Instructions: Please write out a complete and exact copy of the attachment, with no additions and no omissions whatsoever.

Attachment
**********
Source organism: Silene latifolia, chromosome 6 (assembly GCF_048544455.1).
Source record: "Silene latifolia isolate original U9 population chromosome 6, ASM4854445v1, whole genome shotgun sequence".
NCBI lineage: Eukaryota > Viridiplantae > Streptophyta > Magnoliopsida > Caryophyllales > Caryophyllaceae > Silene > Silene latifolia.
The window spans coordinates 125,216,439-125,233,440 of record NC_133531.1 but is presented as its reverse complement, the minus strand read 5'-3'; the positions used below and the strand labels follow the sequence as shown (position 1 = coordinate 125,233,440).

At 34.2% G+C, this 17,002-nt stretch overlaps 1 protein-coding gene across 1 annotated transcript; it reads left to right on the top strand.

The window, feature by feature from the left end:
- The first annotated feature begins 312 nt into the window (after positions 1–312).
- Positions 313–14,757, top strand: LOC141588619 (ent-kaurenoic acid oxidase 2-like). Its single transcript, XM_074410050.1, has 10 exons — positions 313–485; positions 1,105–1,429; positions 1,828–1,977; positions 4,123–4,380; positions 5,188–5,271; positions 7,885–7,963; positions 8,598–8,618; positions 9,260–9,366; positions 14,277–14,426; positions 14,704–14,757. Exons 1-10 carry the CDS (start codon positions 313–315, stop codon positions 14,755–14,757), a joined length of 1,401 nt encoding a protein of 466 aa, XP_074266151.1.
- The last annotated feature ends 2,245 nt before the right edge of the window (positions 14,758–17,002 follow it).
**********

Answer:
Source organism: Silene latifolia, chromosome 6 (assembly GCF_048544455.1).
Source record: "Silene latifolia isolate original U9 population chromosome 6, ASM4854445v1, whole genome shotgun sequence".
NCBI lineage: Eukaryota > Viridiplantae > Streptophyta > Magnoliopsida > Caryophyllales > Caryophyllaceae > Silene > Silene latifolia.
The window spans coordinates 125,216,439-125,233,440 of record NC_133531.1 but is presented as its reverse complement, the minus strand read 5'-3'; the positions used below and the strand labels follow the sequence as shown (position 1 = coordinate 125,233,440).

At 34.2% G+C, this 17,002-nt stretch overlaps 1 protein-coding gene across 1 annotated transcript; it reads left to right on the top strand.

The window, feature by feature from the left end:
- The first annotated feature begins 312 nt into the window (after positions 1–312).
- Positions 313–14,757, top strand: LOC141588619 (ent-kaurenoic acid oxidase 2-like). Its single transcript, XM_074410050.1, has 10 exons — positions 313–485; positions 1,105–1,429; positions 1,828–1,977; positions 4,123–4,380; positions 5,188–5,271; positions 7,885–7,963; positions 8,598–8,618; positions 9,260–9,366; positions 14,277–14,426; positions 14,704–14,757. Exons 1-10 carry the CDS (start codon positions 313–315, stop codon positions 14,755–14,757), a joined length of 1,401 nt encoding a protein of 466 aa, XP_074266151.1.
- The last annotated feature ends 2,245 nt before the right edge of the window (positions 14,758–17,002 follow it).